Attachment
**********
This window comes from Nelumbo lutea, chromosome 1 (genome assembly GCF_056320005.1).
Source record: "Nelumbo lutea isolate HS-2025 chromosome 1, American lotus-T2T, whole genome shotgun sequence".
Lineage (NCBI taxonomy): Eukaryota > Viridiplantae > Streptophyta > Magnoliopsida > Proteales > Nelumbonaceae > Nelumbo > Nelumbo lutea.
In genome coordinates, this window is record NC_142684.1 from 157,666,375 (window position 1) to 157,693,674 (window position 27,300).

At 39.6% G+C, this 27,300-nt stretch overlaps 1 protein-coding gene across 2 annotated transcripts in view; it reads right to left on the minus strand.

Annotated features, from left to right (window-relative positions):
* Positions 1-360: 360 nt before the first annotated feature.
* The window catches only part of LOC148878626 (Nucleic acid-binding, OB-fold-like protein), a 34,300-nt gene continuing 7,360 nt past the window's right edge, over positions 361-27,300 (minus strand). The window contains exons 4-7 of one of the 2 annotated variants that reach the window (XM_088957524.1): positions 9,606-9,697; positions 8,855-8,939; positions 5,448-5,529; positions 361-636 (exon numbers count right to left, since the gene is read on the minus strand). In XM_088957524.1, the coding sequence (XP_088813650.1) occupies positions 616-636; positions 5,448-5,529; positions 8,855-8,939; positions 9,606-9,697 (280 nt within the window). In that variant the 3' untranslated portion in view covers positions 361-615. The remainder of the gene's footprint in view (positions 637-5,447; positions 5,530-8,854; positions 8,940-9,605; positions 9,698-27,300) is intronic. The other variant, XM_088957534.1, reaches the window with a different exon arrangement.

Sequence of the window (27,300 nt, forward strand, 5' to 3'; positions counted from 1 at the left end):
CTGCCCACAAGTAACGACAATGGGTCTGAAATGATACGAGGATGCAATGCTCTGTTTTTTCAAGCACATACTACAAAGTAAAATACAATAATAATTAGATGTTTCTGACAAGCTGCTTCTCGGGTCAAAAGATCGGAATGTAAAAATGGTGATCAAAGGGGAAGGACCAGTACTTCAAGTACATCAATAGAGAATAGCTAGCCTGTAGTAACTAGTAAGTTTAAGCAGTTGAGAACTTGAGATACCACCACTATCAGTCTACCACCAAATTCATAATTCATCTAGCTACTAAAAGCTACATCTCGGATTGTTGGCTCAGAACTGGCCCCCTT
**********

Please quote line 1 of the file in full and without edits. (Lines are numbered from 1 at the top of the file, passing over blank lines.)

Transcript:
This window comes from Nelumbo lutea, chromosome 1 (genome assembly GCF_056320005.1).